(You can also connect it to a smartphone through Bluetooth and use it as a more ergonomic handset than that sardine tin of an iPhone.)
Here is the US website where you can buy them, here is a UK website with much more detail and customer reviews, and here you can read more customer reviews from the Amazon UK page, where's it's selling for just 28 pounds (around $50, vs. $69 on the Brick's own site). The YouTube customer reviews are good and informative, too.
The reviews for the techie press were uniformly awful, and in the same predictable way. "DOES NOT COMPUTE. Progress moves forwards not backwards. Thus answer true or false: this brick phone is pointless and for yuks only?"
Technophiles are what have ruined consumer electronics, obsessing over sheer newness rather than the human factors that matter to the normal people who will be using them. Fortunately for the tech press (and the industry they cover), more and more folks these days are borderline autistic, so their pro writers are not so far removed from the mainstream as they would have been back in the '80s.
I don't know when it'll happen, but I'll definitely be getting one of these Brick phones this year, the sooner the better. I never have owned a smartphone (by choice), but I still don't like the ergonomics of flip phones, even if they're not as bad as smartphones.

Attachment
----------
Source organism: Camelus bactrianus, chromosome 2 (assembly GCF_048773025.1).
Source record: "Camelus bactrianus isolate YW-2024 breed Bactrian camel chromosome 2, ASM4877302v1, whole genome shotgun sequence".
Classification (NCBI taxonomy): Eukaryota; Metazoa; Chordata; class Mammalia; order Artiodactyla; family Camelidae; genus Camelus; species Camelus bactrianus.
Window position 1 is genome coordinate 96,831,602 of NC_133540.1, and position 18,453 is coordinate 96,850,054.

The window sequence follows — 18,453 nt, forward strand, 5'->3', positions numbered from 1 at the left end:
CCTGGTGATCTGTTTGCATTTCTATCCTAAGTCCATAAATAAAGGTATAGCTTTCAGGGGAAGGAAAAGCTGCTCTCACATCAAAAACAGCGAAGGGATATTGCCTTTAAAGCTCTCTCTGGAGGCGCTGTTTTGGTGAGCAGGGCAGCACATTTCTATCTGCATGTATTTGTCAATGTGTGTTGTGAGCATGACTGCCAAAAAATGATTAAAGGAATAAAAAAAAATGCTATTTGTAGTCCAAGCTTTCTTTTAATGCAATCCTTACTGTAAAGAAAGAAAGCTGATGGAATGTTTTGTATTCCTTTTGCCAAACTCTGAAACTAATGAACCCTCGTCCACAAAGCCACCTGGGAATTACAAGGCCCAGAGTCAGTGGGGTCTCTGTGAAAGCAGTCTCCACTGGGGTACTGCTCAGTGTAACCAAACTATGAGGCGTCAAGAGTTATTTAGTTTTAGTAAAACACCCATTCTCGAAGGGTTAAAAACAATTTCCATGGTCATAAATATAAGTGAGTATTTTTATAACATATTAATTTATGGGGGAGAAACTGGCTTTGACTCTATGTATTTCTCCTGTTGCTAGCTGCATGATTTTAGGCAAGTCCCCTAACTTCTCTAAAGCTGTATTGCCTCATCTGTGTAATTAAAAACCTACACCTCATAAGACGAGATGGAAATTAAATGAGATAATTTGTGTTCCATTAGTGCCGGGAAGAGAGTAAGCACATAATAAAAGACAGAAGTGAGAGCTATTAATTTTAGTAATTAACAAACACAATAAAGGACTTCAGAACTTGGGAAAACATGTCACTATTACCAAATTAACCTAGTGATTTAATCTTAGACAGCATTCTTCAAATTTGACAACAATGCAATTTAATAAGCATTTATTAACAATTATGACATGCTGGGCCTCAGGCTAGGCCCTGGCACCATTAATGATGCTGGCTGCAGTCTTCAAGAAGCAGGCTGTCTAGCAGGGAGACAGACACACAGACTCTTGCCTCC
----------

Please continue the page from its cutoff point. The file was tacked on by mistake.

Even without seeing, let alone operating one in person, several welcome blasts from the past jump out at you about this new old phone.
First and most importantly -- no portable idiot box. The sooner we start shaming people away from their on-the-go IV drip of cyber-heroin, the sooner we can all get back to having a life. That can't happen unless enough folks are willing to set aside their distractions for enough of the day to be social.
No crappy camera. Pictures began to slide downhill with the introduction of digital, but have fallen off a cliff with camera phones. Cameras (digital or film) are not expensive or bulky. Take some of the money you saved from not buying a smartphone and get a separate camera that won't take such crappy pictures.